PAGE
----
Live Nation V. Charlies In Philly

While it appeared the City of Brotherly Love was going to be a battleground between two major promoters for the right to stage a three-day "destination" festival in Philadelphia, a local commission has instead postponed the question of "who" to first consider the "why."

A hearing of Philadelphia’s Fairmount Park Commission November 14th didn’t even get around to discussing which of the proposals, from Austin-based C3 Presents or Live Nation, it might favor.

C3 Presents might have seemed to have a leg up by virtue of being first out of the gate with a proposal and its track record for staging such events as Lollapalooza and the Austin City Limits Music & Arts Festival. But Live Nation can’t be overlooked – especially with its Philly office headed up by a local legend, Electric Factory Concerts founder Larry Magid.

But that will have to wait, thanks to a vote by the commission to bring the competing promoters back for a closed meeting the following week, to be followed with a public session either at the end of the month or in early December, according to the Philadelphia Inquirer.

C3 and its "three Charlies" – Charles Attal, Charlie Jones and Charlie Walker – have proposed an event over three days in August at Belmont Plateau, bringing some of the same acts from their Chicago Lollapalooza festival. Magid countered with a similar proposal, staged outside the Mann Center for the Performing Arts.

The commission’s postponement also came a week after a war of words in the local media since the C3 proposal came to light.

The Philadelphia Daily News first reported that Magid was "outraged" by the news that C3 was working to bring a huge festival to his turf. Columnist Dan Gross quoted unnamed sources that the longtime Philly promoter phoned C3 and said, "I will f*** you," and that "if you’re gonna come to my town, you’d better bring a gun."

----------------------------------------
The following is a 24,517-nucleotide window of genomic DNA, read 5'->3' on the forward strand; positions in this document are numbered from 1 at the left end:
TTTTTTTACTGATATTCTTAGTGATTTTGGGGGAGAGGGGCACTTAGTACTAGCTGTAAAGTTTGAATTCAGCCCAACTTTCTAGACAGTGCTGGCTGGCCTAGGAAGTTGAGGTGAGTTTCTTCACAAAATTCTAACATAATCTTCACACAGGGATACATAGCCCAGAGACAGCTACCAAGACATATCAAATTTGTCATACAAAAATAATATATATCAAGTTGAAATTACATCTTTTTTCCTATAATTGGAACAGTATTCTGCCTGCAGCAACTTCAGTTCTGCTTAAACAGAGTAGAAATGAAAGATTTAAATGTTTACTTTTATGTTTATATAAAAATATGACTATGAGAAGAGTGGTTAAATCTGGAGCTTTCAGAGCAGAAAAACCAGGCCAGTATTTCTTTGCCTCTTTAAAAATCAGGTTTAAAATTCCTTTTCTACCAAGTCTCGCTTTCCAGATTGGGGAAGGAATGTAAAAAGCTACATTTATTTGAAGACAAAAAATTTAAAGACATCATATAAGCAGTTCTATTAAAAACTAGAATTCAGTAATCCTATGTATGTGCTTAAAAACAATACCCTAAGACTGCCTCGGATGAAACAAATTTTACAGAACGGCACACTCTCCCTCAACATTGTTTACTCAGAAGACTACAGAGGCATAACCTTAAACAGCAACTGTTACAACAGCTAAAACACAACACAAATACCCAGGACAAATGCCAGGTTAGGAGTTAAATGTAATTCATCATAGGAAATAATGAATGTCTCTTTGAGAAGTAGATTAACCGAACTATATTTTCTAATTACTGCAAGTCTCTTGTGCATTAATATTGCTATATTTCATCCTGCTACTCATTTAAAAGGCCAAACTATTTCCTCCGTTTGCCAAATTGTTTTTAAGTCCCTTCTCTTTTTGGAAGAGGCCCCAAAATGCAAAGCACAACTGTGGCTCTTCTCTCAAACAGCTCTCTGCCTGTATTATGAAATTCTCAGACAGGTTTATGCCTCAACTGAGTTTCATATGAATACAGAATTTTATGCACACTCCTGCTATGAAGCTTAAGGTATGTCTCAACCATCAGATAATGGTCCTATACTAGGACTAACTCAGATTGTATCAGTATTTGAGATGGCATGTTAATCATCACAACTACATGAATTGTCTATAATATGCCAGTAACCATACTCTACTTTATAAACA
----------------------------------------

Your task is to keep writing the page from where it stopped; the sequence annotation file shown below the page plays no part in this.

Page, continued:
Magid denied the accusation through a spokesman, telling Gross, "Nothing could be further from the truth." And he told the Inquirer, "That’s silly. I’m not going to get drawn into that." He didn’t respond to a request for comment from Pollstar.

Even if Magid didn’t say those exact words, it’s clear he’s not letting interlopers from Texas into his domain without a fight.

Gross reported for the Daily News that Magid’s longtime attorney, Alan Kessler, has been lobbying city officials to support his proposal. And it does appear some are already drawing lines in the sand.

A spokesman for Philadelphia Mayor John Street told the columnist, "Whichever proposal the city recommends will be the one we believe offers the best outcome and result for the city." But Gross reports that the city’s managing director’s office has already recommended the Live Nation bid to the park commission.

That could create a conflict for the Fairmount Park Conservancy, the park’s fund-raising wing, which already issued a press release stating a preference for the C3 bid, in part because of the company’s "experience producing multiday, multistage concerts."

The conservancy also said C3 was willing to pay all city-related expenses and contribute the higher of $500,000 or 7.5 percent of gross ticket sales to the group.

However, a "Philapalooza" would also be a very nice way for Magid to celebrate in 2008 the 40th anniversary of his founding of Electric Factory Concerts. And he reportedly had been looking into staging a festival of his own at the Mann Center for the Performing Arts when he learned of C3’s bid.

But both proposals have their share of opponents. David Baskin, chairman of the Philadelphia Folk Festival that also takes place in late August, said competition from such a festival "would put us out of business." Many other speakers questioned the city’s ability to handle traffic and crowd control.

C3’s Jones tried to reassure both commissioners and festival opponents at the hearing, according to the Inquirer. "Our business model is not to just put on a loud rock ‘n’ roll event and to make money," he was quoted saying, adding there would be "all kinds of music" for families.

"We’re more than confident we’ll make the city proud and the organizations that will be affected by this event happy that it’s here."